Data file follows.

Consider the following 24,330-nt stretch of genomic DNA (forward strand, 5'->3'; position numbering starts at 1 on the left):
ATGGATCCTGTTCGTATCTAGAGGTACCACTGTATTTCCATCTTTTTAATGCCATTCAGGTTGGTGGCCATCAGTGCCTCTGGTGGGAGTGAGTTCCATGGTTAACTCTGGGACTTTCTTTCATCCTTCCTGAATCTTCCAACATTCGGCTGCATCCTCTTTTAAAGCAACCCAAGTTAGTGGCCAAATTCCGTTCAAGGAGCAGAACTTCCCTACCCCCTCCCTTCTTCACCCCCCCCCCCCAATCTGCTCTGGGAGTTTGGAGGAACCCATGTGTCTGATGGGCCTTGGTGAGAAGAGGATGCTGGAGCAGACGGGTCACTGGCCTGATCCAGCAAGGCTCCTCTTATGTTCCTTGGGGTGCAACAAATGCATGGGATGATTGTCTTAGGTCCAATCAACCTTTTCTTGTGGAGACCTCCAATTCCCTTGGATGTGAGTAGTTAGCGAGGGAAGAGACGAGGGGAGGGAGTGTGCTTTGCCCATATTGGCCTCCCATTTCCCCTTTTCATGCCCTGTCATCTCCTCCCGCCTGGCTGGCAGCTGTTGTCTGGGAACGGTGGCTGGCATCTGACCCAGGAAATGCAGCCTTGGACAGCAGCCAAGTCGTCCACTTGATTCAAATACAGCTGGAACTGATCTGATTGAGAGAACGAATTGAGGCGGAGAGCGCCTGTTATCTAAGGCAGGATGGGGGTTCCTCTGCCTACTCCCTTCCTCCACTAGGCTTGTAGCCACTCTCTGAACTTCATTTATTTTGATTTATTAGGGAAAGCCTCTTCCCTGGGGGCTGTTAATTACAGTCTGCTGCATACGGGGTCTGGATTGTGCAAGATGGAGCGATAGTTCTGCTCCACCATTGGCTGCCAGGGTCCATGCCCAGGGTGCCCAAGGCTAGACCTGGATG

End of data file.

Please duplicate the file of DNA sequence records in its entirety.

Consider the following 24,330-nt stretch of genomic DNA (forward strand, 5'->3'; position numbering starts at 1 on the left):
ATGGATCCTGTTCGTATCTAGAGGTACCACTGTATTTCCATCTTTTTAATGCCATTCAGGTTGGTGGCCATCAGTGCCTCTGGTGGGAGTGAGTTCCATGGTTAACTCTGGGACTTTCTTTCATCCTTCCTGAATCTTCCAACATTCGGCTGCATCCTCTTTTAAAGCAACCCAAGTTAGTGGCCAAATTCCGTTCAAGGAGCAGAACTTCCCTACCCCCTCCCTTCTTCACCCCCCCCCCCCAATCTGCTCTGGGAGTTTGGAGGAACCCATGTGTCTGATGGGCCTTGGTGAGAAGAGGATGCTGGAGCAGACGGGTCACTGGCCTGATCCAGCAAGGCTCCTCTTATGTTCCTTGGGGTGCAACAAATGCATGGGATGATTGTCTTAGGTCCAATCAACCTTTTCTTGTGGAGACCTCCAATTCCCTTGGATGTGAGTAGTTAGCGAGGGAAGAGACGAGGGGAGGGAGTGTGCTTTGCCCATATTGGCCTCCCATTTCCCCTTTTCATGCCCTGTCATCTCCTCCCGCCTGGCTGGCAGCTGTTGTCTGGGAACGGTGGCTGGCATCTGACCCAGGAAATGCAGCCTTGGACAGCAGCCAAGTCGTCCACTTGATTCAAATACAGCTGGAACTGATCTGATTGAGAGAACGAATTGAGGCGGAGAGCGCCTGTTATCTAAGGCAGGATGGGGGTTCCTCTGCCTACTCCCTTCCTCCACTAGGCTTGTAGCCACTCTCTGAACTTCATTTATTTTGATTTATTAGGGAAAGCCTCTTCCCTGGGGGCTGTTAATTACAGTCTGCTGCATACGGGGTCTGGATTGTGCAAGATGGAGCGATAGTTCTGCTCCACCATTGGCTGCCAGGGTCCATGCCCAGGGTGCCCAAGGCTAGACCTGGATG